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CODE4LIB  August 2012

CODE4LIB August 2012

Subject:

Re: Maker Spaces and Academic Libraries

From:

BWS Johnson <[log in to unmask]>

Reply-To:

BWS Johnson <[log in to unmask]>

Date:

Mon, 27 Aug 2012 06:44:20 -0700

Content-Type:

text/plain

Parts/Attachments:

Parts/Attachments

text/plain (52 lines)

Salvete!

    Can't. Resist. Bait. Batman.


> Can anyone on the list help clarify for me why, in an academic setting,
> this kind of equipment and facility isn't part of a laboratory in an
> academic department?
> 

    I'd say that I hate to play devil's advocate, but that would be a patent misrepresentation of material fact.

    Conversely, could you please tell us why you think it *shouldn't* be at the Library?

    I can think of several reasons why it *ought* to be:

1) Having this space exist at the Library and not in a given department might well extend the hours of use beyond what a given faculty could afford on its own better serving students and faculty.

2) Having this space exist at the Library promotes interdisciplinary interaction which could serve as a catalyst for research. This might not happen as readily within the bubble of one's academic department. Both students and staff would benefit from keeping an eye on one's neighbour as Steven Johnson outlines in Emergence. (No relationship)

3) Having the equipment at the Library would save the University money since each department wouldn't have to buy their own $1400 makerbot replicator, et cetera.

4) Given an academic setting that is also in itself a laboratory, such as an engineering or technical school, wouldn't this be the natural spot for it?

5) Given that some academic libraries are often cited on poor customer service, defaulting to yes is preferable to defaulting to no.

> Don't get me wrong I am *way* into access to tools, but I remember when I
> went to art school that the building had a shop in it.  The shop had a
> woodshop, welders, metal lathes, etc.  And it belonged there, not in the
> library- because it supported what that department was all about.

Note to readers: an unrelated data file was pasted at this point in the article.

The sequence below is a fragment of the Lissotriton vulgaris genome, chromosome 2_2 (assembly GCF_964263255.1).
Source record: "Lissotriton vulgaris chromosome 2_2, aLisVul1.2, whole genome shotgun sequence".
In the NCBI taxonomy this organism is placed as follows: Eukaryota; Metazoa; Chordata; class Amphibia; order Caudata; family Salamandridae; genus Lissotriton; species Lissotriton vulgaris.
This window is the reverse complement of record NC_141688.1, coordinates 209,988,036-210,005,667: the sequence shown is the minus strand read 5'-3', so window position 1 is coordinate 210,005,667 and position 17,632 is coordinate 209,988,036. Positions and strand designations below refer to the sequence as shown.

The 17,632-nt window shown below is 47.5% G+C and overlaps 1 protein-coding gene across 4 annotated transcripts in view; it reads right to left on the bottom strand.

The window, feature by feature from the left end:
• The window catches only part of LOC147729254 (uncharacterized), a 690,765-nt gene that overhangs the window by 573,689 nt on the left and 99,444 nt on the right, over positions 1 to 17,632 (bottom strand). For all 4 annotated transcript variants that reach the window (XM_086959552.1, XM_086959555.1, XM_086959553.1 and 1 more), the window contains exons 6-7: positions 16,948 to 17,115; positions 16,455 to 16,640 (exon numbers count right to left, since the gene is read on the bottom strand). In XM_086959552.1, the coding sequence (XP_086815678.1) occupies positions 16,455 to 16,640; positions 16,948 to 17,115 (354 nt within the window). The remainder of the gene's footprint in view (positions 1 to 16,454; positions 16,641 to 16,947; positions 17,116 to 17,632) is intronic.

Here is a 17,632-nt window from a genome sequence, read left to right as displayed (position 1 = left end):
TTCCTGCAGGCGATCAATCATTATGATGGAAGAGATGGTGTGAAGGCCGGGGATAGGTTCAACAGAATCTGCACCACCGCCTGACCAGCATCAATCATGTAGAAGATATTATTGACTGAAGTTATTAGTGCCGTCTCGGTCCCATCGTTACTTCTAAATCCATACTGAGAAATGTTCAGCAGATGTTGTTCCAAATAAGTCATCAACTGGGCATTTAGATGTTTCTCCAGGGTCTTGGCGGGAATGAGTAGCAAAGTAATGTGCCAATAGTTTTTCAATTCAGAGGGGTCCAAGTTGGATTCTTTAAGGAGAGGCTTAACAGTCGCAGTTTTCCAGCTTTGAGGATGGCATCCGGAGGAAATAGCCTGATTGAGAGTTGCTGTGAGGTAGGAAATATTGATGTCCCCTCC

> 

    Are we to drop our duties as soon as hands enter the picture? I don't like the idea that work with one's mind is valued more highly than work with one's hands.

    I can see how this is easier to frame in a public setting: Anyone can learn anything at anytime. However I fail to see how it _wouldn't_ further learning in an academic setting. While mission statements vary, it's not unusual as a consultant for me to spot summat like "fosters collaboration" or "performs outreach" or "assists in learning" for an academic library. Your mileage may vary, since all mission statements are equal, but some are more equal than others.


> Are makerspaces in academic libraries examples of libraries picking up
> slack that academic departments should be dealing with?
> 

    Again, I tend to think of this as cost savings for the University on the whole. It also seems like a great idea in terms of fundraising and long term gain. For folks that aren't keen on accepting the costs, perhaps they can sit down with department chairs and divide things up. Extra points for collaboration with vocational schools in the area.


> I ask this with zero snark, I genuinely want to hear some thoughts on
> this...
> 

    Respect was intended in my reply.

Cheers,
Brooke

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